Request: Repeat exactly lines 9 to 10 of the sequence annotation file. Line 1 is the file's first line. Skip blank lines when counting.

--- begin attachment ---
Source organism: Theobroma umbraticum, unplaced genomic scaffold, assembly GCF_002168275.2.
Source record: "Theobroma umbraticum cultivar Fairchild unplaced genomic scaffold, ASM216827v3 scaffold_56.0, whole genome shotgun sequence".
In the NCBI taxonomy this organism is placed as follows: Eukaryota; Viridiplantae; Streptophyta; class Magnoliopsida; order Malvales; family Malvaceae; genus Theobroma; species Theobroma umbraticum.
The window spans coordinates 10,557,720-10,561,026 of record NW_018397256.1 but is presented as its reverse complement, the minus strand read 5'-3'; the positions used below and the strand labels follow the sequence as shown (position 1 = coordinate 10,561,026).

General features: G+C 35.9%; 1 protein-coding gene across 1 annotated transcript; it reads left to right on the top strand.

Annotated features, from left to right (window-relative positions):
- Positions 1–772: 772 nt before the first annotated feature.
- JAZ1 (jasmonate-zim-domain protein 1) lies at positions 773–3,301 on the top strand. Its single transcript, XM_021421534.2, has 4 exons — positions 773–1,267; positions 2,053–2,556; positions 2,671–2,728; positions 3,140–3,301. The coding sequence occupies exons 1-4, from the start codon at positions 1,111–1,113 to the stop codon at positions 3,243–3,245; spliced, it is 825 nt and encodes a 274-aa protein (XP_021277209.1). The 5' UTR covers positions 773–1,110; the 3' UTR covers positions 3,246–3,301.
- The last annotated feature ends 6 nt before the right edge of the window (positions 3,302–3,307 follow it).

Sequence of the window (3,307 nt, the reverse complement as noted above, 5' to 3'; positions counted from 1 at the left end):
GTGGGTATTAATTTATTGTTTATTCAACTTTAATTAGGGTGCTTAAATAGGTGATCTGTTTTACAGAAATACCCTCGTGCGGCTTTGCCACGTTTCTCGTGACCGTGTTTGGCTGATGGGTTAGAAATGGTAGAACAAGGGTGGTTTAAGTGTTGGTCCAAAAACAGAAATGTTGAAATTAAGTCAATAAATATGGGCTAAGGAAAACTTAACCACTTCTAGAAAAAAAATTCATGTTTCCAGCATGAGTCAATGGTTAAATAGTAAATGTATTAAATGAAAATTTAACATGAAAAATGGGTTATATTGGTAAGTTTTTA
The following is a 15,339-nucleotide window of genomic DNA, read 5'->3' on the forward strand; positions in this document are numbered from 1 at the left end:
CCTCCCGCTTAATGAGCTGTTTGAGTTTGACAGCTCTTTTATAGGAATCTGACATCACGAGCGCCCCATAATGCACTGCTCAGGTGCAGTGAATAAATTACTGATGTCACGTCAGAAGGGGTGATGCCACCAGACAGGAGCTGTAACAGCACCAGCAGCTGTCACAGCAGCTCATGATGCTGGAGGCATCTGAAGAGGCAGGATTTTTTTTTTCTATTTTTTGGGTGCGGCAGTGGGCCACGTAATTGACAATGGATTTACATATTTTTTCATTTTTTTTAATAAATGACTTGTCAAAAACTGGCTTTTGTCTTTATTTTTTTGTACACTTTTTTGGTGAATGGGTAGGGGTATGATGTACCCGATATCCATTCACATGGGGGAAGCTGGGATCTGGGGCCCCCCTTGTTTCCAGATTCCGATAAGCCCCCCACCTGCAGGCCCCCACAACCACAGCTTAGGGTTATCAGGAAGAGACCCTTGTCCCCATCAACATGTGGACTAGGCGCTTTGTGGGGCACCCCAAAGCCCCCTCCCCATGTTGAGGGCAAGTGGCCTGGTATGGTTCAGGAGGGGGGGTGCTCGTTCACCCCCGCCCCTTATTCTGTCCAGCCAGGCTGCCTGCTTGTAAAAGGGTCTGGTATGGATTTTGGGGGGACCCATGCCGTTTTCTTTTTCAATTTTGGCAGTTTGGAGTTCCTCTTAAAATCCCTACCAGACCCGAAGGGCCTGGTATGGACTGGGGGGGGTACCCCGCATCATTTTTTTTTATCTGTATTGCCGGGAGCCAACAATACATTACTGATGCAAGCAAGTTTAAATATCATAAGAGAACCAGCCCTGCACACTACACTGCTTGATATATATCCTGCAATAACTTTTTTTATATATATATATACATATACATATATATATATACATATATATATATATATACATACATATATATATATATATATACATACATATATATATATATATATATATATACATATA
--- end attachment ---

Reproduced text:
- The last annotated feature ends 6 nt before the right edge of the window (positions 3,302–3,307 follow it).

Sequence of the window (3,307 nt, the reverse complement as noted above, 5' to 3'; positions counted from 1 at the left end):